Books ref to Cawston

Books with reference to Cawston:

*In Heritage Centre

*A Fearful Freedom By Robert Hammond:
Survival story of Jim Wright behind the lines in Japanese occupied territory 1941-1945. 
Related Link: War Times

*A Short History of a Norfolk Village by John Kett 1993.

*Caustoniana: or twelve discoures addressed to the inhabitants of Cawston by Thomas Bowman

*Cawston Past and Present. Cawston School Project. (1958)

*Conservation Area & its Boundary. Improvement & Enhancement Proposals by Broadland District Council. ?1980.

*Norfolk Fair the county magazine - Radio Norfolk - Village Voice from Cawston May 1981.

Church History leaflets obtainable from the Church.

*History Today, Vol 36 (April 1986) A Norfolk Village 1595-1605 by Susan Dwyer Amussen.

*Notes on the Church of St. Agnes 1953 by the Rev E. F. W. Ames Rector of Cawston 1946 - 1964.

*Parish Plan 2010.

*St. Agnes Church - Notes on the history of the Church Written by John Kett, illustrations by Anthony B. Butler

*St. Agnes', Church. "Guide" The following people helped in compiling this guide:
Felicity Wilkins, John Kett, Michael Stallard, Peter Walder, John Whiting, Bob Hendon.

*Centenary of Cawston Voluntary School 1871-1971. Looking back into the past.

*Echoes of the Good & Fallen - Angels De Cawston - Norfolk.

*Parish Magazines Published every month.

*Red Jungle by John Cross, D.C.M - Three British Survivors of a radio party who met up with Jim Wright, See A Fearful Freedom by Robert Hammond above.

The Squires of Heydon Hall - Jane Preston

*Walter Rye, An Account of the Church and Parish of Cawston (1898). Only 100 Printed.

*Within These Ancient Walls. Discovering St. Agnes’ Church by Susie Timms. 
 
*Yesterday's Children -Tales of Cawston's Past by John Kett. (1980)

Cawston in Literature:

“Moab is my Washpot” (1999) is a autobiographical novel written by Stephen Fry(1957) who once attended Cawston Primary School. In this novel he recalls Cawston school. His eloquence in describing his early life at Cawston school in  MS. Medlar’s class is beautifully written and a joy to read.

Church expert and clerical mystery writer Kate Charles (b 1950) sets her “Evil Angels Among Them (1995) in the fictional village of “Walston”. This word is based on two of her favourite churches, Salle and Cawston. Her story, a clerical mystery is set around the church of ‘St. Michael and All Angels’ which in fact is Cawston Church.
 In her book she describes the spectacular angel roof and the medieval painting over the chancel arch. Not far from the church is ‘Walston Manor’ and the ‘Queens Head’ pub which features Anne Boleyn on its sign.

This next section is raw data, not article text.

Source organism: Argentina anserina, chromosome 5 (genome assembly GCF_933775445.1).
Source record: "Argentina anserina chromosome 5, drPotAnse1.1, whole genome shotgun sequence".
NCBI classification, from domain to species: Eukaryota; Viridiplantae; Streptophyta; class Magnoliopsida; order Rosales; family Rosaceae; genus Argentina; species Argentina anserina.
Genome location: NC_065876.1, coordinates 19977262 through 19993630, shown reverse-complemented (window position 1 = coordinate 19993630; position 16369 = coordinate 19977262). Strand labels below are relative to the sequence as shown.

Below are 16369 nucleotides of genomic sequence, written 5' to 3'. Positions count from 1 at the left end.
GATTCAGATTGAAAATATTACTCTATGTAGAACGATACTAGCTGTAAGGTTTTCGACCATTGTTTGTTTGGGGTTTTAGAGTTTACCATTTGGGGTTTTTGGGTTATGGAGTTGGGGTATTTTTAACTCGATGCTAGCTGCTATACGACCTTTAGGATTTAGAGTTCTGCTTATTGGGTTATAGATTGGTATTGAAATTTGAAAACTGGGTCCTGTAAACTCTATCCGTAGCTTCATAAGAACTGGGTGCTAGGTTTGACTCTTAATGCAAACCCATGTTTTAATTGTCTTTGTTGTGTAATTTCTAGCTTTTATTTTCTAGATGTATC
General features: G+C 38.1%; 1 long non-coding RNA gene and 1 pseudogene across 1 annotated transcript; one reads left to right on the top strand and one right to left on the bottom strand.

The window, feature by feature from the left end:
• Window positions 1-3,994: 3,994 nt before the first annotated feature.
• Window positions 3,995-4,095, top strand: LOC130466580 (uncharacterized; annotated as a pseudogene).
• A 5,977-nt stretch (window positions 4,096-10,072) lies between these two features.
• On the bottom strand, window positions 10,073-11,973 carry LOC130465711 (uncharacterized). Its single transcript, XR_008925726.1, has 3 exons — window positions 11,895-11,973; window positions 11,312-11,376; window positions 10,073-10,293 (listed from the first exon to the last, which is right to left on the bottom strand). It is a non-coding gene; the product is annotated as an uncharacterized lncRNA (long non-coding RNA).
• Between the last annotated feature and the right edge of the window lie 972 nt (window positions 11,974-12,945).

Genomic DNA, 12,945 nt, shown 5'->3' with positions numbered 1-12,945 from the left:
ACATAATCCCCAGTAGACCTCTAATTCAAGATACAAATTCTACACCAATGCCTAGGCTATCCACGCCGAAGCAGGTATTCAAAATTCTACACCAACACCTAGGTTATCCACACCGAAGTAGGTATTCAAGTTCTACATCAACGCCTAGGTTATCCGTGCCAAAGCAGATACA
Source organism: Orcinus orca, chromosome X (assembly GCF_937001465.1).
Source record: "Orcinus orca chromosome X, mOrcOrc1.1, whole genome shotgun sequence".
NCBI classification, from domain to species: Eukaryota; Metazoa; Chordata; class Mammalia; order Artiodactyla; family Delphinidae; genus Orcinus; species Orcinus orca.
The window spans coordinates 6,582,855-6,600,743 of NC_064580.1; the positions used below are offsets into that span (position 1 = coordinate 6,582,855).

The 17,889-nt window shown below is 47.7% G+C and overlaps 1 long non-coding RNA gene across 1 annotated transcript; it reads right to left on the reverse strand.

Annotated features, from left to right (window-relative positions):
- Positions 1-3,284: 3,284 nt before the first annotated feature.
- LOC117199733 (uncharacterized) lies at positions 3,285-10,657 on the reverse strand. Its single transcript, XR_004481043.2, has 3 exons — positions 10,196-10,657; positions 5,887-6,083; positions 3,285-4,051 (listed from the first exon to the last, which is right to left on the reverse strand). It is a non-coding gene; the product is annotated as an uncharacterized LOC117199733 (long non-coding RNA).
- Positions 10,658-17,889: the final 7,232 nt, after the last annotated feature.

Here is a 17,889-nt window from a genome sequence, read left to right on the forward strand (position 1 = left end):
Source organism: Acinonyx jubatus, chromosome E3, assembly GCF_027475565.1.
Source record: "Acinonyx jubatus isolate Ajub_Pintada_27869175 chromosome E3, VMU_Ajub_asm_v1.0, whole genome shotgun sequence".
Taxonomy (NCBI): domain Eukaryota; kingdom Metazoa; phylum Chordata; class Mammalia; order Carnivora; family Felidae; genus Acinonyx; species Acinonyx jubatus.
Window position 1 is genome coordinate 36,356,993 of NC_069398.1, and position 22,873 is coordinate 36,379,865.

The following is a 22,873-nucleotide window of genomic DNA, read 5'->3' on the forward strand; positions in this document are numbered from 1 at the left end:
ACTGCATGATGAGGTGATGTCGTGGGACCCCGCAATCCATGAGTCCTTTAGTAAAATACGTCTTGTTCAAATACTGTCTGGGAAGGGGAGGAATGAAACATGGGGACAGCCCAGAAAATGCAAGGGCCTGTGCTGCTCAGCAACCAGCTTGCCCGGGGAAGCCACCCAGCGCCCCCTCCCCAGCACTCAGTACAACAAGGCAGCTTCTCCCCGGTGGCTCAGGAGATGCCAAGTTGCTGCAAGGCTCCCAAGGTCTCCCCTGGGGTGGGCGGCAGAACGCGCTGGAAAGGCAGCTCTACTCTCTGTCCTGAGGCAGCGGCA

Kate Charles writes in her book, “this is not the sort of church one might expect to find in a small rather undistinguished Norfolk village like Walston; its size bespoke past glories of which scarcely a trace remained. Built in the Perpendicular style, its exterior, crowned by a massive square tower, was a marvel of flushwork in Norfolk flint, and the interior, with its vast expanses of clear glass in the side aisles and the deep clerestory, was irradiated with the sort of light that is only found in East Anglia, as the sky had somehow found a way to invade the church.”

Brian Cooper’s Norfolk novels all have something special about them. He created “Salleston” (Salle and Cawston) in his novel “Covenat with Death” (1994). The mystery is about the legendary theft of a parapet and pinnacles of Cawston Church
 tower.

Michael Yaxley, Bonn, July 2006

Recommended Reading:

 

“Village School” by Miss Read.

 

Miss Read has become very popular for their humorous and vivid depictions of English rural life. In “Village School” Miss Read (in real life Ms. Dora Saint), a retired school teacher, describes the school year starting with the bitterly cold Christmas term that causes havoc with the school's outdated heating system, up to the hot summer days when school finishes. In her novel Miss Read describes a two-class school in the 1950’s where she is head mistress. She describes everyday life of the inhabitants of the sleepy village of Fairacre in the 1950’s with humour and irony.

 


Miss Read also wrote “Village Affairs” which is about the people of Fairacre who are worried about the possible closure of the village school. Miss Read loves the countryside and again in this book writes humorously about village life. 


Michael Yaxley

Other interesting books at the Heritage Centre:

*A Year Go By - by Jojn Kett.
*National Service Guide Book 1939.
*Rations A very Peculiar History With No added butter.
*Covenant With Death by Brian Cooper.